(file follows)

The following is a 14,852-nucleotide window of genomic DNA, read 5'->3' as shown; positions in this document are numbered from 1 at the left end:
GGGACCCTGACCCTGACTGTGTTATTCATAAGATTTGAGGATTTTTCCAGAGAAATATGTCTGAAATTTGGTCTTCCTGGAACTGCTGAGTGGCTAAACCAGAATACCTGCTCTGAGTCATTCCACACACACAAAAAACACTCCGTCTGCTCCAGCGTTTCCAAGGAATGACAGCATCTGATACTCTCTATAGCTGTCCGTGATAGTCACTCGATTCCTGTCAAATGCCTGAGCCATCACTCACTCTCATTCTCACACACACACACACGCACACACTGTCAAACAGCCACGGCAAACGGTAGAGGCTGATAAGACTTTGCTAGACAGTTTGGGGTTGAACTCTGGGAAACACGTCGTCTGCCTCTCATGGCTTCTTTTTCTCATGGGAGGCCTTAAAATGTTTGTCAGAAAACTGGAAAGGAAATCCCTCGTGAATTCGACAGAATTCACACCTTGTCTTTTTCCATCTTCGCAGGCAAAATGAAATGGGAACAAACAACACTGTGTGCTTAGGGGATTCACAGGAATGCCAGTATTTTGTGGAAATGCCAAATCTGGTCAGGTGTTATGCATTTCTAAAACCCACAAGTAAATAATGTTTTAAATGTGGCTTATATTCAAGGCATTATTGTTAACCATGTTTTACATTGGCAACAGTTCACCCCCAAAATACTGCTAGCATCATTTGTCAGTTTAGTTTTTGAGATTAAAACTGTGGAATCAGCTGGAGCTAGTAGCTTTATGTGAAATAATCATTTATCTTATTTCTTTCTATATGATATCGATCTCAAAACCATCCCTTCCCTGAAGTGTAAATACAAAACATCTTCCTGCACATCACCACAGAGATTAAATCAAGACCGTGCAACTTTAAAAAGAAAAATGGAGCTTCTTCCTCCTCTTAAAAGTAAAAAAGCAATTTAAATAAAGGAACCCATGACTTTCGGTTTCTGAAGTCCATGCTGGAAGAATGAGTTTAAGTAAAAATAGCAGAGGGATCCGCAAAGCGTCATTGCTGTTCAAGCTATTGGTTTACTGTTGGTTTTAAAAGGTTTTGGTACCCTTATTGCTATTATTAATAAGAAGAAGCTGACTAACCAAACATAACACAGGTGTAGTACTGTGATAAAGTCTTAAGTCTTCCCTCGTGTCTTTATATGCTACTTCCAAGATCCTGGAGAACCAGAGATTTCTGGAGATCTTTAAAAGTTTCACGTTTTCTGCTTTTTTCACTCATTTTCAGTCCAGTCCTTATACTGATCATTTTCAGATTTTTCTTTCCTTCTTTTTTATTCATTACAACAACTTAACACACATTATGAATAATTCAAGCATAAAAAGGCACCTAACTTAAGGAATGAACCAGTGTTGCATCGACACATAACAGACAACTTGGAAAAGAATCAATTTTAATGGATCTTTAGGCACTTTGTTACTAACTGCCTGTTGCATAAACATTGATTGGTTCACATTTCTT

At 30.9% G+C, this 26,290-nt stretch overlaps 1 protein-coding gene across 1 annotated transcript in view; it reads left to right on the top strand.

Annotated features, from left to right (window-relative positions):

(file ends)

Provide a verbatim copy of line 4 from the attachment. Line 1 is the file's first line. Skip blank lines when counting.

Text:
Annotated features, from left to right (window-relative positions):